North Olympic Orca Pod stages ‘die in’

Lily Haight
Posted 10/23/18

Local members of the North Olympic Orca Pod activist group staged a “die-in” protest at the governor’s Orca Task Force meeting Oct. 18 at the Landmark Convention Center in Tacoma. Three Port …

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North Olympic Orca Pod stages ‘die in’


Local members of the North Olympic Orca Pod activist group staged a “die-in” protest at the governor’s Orca Task Force meeting Oct. 18 at the Landmark Convention Center in Tacoma. 

Three Port Townsend activists lay on the ground wearing Orca costumes during the meeting after members of the Orca Task Force announced they would not make a decision yet on the breaching of the Lower Snake River dams, which could help restore salmon habitat. 

“The ‘die-in’ was to show that we are literally dead if nothing is done immediately to breach the four lower Snake River dams, since it is critical to getting the wild salmon back, which is their only food source,” said Grace Wright, a member of the North Olympic Orca Pod. 

Wright, Debra Ellers and Phil Meyers are members of the North Olympic Orca Pod, a group of activists who dress up like whales and take on the identity of whales in the Southern Resident Orca Whale pods. Ellers is orca L25, named Ocean Sun, Wright is J22, named Oreo, and Meyers is K26, named Lobo. 

The three activists staged their “die in” on the floor near where the task force members deliberated toward the end of the meeting. Jesse Nightwalker, from the Palouse tribe, circled the “dead” orcas, playing a drum and singing a song of mourning for the orcas.

“We decided that if the task force made a poor recommendation or no recommendation to breach the Lower Snake River dams, then we would do a ‘die in,’” Ellers said, addingshe was disappointed by the efforts of the task force. “They keep saying that they need to take bold action, but I haven’t seen them actually move to take bold action yet.”

According to Ellers, if the task force had made a decision to look into breaching the dams, the orca activists would have gone around the task force table, celebrating and giving high-fives. 

“It was very spontaneous,” Ellers said. “There was a Palouse chief who did a ceremony for us as we were lying there, expressing the sorrow for the orcas in song, and that was really touching.”

The two-day task force meeting included discussion on public comments received on a report the task force drafted that includes recommendations to help the population of the Southern Resident Orca Whales, including increasing salmon habitat, reducing barge noise in the Puget Sound, and looking into hydropower dams and their effects on salmon populations. 

The draft report was released Sept. 24, just three weeks after resident orca J50 was announced missing and presumed dead, and just as NOAA researches announced another whale, K27, to be documented in “notably poorer body condition compared to recent years.”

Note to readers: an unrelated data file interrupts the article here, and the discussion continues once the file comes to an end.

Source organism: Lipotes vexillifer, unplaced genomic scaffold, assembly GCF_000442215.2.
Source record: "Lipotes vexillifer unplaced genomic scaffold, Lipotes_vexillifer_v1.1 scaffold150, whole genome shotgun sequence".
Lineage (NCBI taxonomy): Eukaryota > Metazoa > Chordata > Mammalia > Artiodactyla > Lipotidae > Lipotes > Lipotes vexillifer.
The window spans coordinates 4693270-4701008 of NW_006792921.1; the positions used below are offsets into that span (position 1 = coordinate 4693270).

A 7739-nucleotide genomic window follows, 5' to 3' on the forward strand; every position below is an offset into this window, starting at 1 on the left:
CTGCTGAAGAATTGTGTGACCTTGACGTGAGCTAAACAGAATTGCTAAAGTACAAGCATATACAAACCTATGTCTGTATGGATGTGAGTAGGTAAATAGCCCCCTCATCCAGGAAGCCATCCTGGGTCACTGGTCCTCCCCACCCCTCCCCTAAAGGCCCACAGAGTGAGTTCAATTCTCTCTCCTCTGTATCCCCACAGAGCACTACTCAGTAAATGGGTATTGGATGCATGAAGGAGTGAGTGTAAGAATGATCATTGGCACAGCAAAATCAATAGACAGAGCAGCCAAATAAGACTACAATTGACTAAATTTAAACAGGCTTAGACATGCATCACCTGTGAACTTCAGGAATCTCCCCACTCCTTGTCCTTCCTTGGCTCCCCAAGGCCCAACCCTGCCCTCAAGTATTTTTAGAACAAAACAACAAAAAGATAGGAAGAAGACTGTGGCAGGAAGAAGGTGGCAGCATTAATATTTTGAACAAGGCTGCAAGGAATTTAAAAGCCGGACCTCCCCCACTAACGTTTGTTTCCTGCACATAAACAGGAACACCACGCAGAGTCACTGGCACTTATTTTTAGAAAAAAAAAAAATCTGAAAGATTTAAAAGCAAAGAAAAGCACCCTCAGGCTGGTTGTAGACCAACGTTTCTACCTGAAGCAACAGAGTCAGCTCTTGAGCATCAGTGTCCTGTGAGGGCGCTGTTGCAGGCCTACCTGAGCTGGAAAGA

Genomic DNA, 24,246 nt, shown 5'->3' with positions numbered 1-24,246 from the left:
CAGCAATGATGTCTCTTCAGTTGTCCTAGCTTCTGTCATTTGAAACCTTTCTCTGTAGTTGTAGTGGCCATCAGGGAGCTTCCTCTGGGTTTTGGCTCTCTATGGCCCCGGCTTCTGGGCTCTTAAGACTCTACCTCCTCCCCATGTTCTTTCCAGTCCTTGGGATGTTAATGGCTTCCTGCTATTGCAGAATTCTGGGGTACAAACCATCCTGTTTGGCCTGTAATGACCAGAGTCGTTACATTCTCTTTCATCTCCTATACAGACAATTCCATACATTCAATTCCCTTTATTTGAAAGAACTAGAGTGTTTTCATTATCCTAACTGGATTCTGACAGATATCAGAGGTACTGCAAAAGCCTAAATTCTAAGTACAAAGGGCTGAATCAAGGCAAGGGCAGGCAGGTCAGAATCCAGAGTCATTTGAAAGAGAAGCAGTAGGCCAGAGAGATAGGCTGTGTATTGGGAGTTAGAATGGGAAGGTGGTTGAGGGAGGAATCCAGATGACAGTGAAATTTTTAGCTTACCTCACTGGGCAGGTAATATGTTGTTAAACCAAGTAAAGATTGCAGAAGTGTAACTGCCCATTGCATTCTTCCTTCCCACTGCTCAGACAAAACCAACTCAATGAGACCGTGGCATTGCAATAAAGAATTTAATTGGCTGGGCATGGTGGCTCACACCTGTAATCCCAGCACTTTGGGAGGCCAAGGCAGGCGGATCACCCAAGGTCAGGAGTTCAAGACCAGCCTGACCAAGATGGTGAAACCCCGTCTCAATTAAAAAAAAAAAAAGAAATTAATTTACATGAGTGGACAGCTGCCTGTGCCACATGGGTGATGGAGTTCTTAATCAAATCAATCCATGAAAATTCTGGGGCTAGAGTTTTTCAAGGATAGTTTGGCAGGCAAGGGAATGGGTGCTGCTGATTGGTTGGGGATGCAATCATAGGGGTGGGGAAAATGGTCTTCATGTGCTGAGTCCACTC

Since the death of J50, there are now only 74 Southern Resident Orca Whales left. 

Center for Whale Research founder Ken Balcomb also spoke during the task force meeting, highlighting the need to act immediately in regard to breaching the Lower Snake River dams. 

“I’m saying we don’t have time,” Balcomb said. “Move as quickly as possible to find out who has the authority (to breach the dams). We already know all the other answers. … The facts are there; let’s look at them.”

Meanwhile, members of the organization Dam Sense, which calls for the removal of the Lower Snake River dams, spoke during the public comment period and brought forward a petition that has gained hundreds of thousands of signatures since the death of J50. 

“I’m here on behalf of the 628,987 that as of this morning had signed our petition urging Gov. Inslee to breach the four dams on the Lower Snake River,” said Monika Weiland Shields, of Dam Sense. “While Gov. Inslee doesn’t have the authority to order it himself, he could be a game changer for the southern residents with a stroke of his pen by signing a statement of support for breaching the dams on the Lower Snake River.” 

Still, other members of the task force spoke in favor of the dams and the role they play in the economy of Eastern Washington. 

“Those dams are vital to Eastern Washington. They’re vital to transportation. They’re vital to get the farm to market, our products that need to go out,” said Gary Chandler, vice president of government affairs for the Association of Washington Business. “We are the most heavily dependent state on shipping out agricultural products on the Columbia River, and the barging system is a major part of that.” 

Other issues brought up were the restoration efforts that would need to take place after breaching the dams and the level of sedimentation in the river from the dams. The task force decided that more study would be needed before making a decision on breaching the dams. 

“I was very disappointed that the task force was still bogged down in political agenda,” Wright said. “No one seemed to want to step out of their comfort zone and follow the advice of the experts on salmon/orca recovery. It was easier to suggest more studies be done.” 

The orca task force will meet again Nov. 6 in Tacoma to finalize its recommendations for its first year of work to help the Southern Resident Orca populations. The task force will make its final recommendations by Nov. 16. 


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